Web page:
A pair of back-to-back home wins against conference rivals this past weekend keeps the No. 9 Yale squash team (7–5, 4–1 Ivy) on track to battle for a share of the Ivy title as it heads into its final two matches of the 2016–17 regular season.
On Saturday, the Bulldogs bested No. 10 Princeton (3–7, 1–4 Ivy) 6–3, followed by a 7–2 scotching of No. 6 Penn (7–5, 3–2 Ivy) the next day. The pair of wins puts Yale on a four-game winning streak as the team heads into the crucial final matches of the season against Ivy competitors.
“The weekend was a very clinical performance by all of us,” said Spencer Lovejoy ’20. “There was noticeably more energy and urgency out on the court. We went in with a mission and showed both teams that we meant business. I think it also helped that we came out guns blazing in both matches.”
This season the defending national champions have seen disappointing results at times, in large part due to their strenuous travel schedule. After opening the season before winter break with two relatively low-pressure wins at home, the Bulldogs returned to the Brady Squash Center in mid-January and fell 8–1 to then-No. 3 Rochester, whom the team bested 5–4 in last season’s Potter Cup final. Yale was then on the road for seven consecutive contests, of which they won only three and lost four in a row. During that span the players were outscored 30–33 in individual game play and the team dropped from No. 2 to No. 9.
The team currently boasts a 4–1 record at home and 3–4 record on the road. By contrast, last season the team was 6–1 both at home and on the road and only played more than two consecutive away contests once.
The weekend’s performances against Penn and Princeton seem to have turned matters around for Yale, which is currently riding a four-game winning streak.
“[The wins] were crucial confidence builders,” Pierson Broadwater ’18 said. “TJ [Dembinski ’17] played great squash all weekend, picking up tough wins at No. 1 against two really solid players. Liam’s [McClintock ’17] win on Sunday was great too. As for me, playing first all weekend, my main task was to try to be as clinical as possible so as to get the team out in front early. Momentum can be a major factor in a match, and going up 2–1 or 3–0 in the first round is a huge boon compared to the other way around.”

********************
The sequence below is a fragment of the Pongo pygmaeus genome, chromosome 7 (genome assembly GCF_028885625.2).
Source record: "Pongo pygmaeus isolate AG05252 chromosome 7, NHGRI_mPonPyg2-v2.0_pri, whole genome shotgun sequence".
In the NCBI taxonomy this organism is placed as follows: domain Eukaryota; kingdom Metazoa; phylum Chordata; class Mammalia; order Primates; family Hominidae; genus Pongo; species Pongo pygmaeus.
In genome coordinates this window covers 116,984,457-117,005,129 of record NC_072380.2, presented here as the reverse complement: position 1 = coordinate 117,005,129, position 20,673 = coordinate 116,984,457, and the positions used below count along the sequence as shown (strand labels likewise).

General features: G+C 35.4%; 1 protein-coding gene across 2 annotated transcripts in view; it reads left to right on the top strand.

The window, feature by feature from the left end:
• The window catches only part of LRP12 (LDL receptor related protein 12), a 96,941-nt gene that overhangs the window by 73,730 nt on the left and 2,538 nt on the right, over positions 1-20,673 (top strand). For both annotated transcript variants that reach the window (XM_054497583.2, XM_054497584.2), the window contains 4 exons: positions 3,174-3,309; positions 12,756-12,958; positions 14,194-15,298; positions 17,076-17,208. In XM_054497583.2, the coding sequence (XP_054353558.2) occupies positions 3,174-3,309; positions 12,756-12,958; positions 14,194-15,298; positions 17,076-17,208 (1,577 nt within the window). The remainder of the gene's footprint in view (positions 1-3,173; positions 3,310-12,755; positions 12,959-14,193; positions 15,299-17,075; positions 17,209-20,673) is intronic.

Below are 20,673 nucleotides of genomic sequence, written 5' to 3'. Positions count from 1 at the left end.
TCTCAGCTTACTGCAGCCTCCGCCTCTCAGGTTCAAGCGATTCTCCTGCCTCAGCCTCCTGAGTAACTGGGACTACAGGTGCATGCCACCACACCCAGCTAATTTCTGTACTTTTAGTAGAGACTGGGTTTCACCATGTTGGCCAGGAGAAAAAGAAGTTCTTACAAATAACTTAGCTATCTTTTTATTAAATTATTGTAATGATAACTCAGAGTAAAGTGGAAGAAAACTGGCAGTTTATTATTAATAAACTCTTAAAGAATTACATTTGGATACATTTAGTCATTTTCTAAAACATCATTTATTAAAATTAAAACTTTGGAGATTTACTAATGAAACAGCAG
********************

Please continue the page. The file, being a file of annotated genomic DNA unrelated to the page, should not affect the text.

And sure enough, the Bulldogs came out barking against the Tigers in the match’s first round of play. No. 2 Lovejoy and No. 8 Broadwater both secured 3–0 routs over their feline foes. With the No. 6 contest tied 2–2, Thomas Kingshott ’18 bested his opponent 13–11 in the fifth.
Building on his teammates’ push, captain Dembinski, playing at No. 1, won his contest in five as well, while Nos. 3 and 4 Kah Wah Cheong ’17 and McClintock, respectively, both fell in their five-gamers. Wins also came from No. 9 Calvin McCafferty ’20 and No. 5 Max Martin ’18.
Yale’s second match of the weekend started much like the first, with all three Bulldogs conquering their Quaker competitors in the first round of play. Once again, Nos. 2 and 8 Lovejoy and Broadwater cleaned up with 3–0 tallies, while No. 6 Kingshott dropped just one game, to set the tone for the remainder of the match. No. 1 Dembinski required just three games to claim victory and No. 4 McClintock won a tight five-gamer that saw 11–7, 15–13, 5–11, 3–11 and 11–9 tallies. Nos. 5 and 7 Martin and Arjun Kochhar ’18 claimed wins as well.
Head coach Dave Talbott corroborated Broadwater’s remark that seizing a 3–0 lead in the first round was a major contributing factor to the team’s successes.
With the pair of wins this weekend, Yale improved to 4–1 in Ivy competition and is tied with No. 3 Columbia, which beat the Bulldogs 7–2 earlier this season. No. 1 Harvard has a perfect conference 5–0 record, which includes an 8–1 rout over the Lions.
Yale will next play No. 8 Dartmouth at home on Friday before heading to Cambridge to face off against archrival Harvard on Sunday in what will be the team’s final match of the season. Barring any major upsets, Yale will need a pair of victories to secure its share of the Ivy title.
“Going forward I really like how things are shaping up for the end of the season,” Lovejoy said. “I think everyone is working hard to improve that extra 1 percent of their game both physically and mentally and it is paying off. We are going to hit the big stage next weekend with the culmination of our regular season and then the team nationals. I think we are in a great place to shock some people.”
Last season, in their final two matches, the Bulldogs topped Dartmouth and Harvard 8–1 and 6–3, respectively, en route to the team’s first Ivy title since 2011, and this weekend they look to repeat history.
The squash team opens play against Dartmouth at 5 p.m. on Friday.